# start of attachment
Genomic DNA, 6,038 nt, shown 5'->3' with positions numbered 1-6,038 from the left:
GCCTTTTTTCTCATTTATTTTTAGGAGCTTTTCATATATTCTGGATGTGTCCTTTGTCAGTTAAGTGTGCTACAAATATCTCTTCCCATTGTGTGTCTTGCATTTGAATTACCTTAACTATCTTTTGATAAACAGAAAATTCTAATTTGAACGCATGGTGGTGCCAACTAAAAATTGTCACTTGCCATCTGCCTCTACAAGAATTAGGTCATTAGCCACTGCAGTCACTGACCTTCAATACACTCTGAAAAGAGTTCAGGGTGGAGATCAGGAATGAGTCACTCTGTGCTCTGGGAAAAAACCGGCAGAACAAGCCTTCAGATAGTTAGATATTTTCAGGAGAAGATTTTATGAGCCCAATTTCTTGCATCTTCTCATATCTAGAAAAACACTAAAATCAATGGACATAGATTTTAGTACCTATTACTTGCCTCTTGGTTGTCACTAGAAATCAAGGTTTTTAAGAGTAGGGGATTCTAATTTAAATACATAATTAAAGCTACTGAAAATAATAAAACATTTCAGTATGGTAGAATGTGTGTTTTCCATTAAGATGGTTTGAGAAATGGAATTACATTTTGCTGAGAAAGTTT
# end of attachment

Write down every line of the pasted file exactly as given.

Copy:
Genomic DNA, 6,038 nt, shown 5'->3' with positions numbered 1-6,038 from the left:
GCCTTTTTTCTCATTTATTTTTAGGAGCTTTTCATATATTCTGGATGTGTCCTTTGTCAGTTAAGTGTGCTACAAATATCTCTTCCCATTGTGTGTCTTGCATTTGAATTACCTTAACTATCTTTTGATAAACAGAAAATTCTAATTTGAACGCATGGTGGTGCCAACTAAAAATTGTCACTTGCCATCTGCCTCTACAAGAATTAGGTCATTAGCCACTGCAGTCACTGACCTTCAATACACTCTGAAAAGAGTTCAGGGTGGAGATCAGGAATGAGTCACTCTGTGCTCTGGGAAAAAACCGGCAGAACAAGCCTTCAGATAGTTAGATATTTTCAGGAGAAGATTTTATGAGCCCAATTTCTTGCATCTTCTCATATCTAGAAAAACACTAAAATCAATGGACATAGATTTTAGTACCTATTACTTGCCTCTTGGTTGTCACTAGAAATCAAGGTTTTTAAGAGTAGGGGATTCTAATTTAAATACATAATTAAAGCTACTGAAAATAATAAAACATTTCAGTATGGTAGAATGTGTGTTTTCCATTAAGATGGTTTGAGAAATGGAATTACATTTTGCTGAGAAAGTTT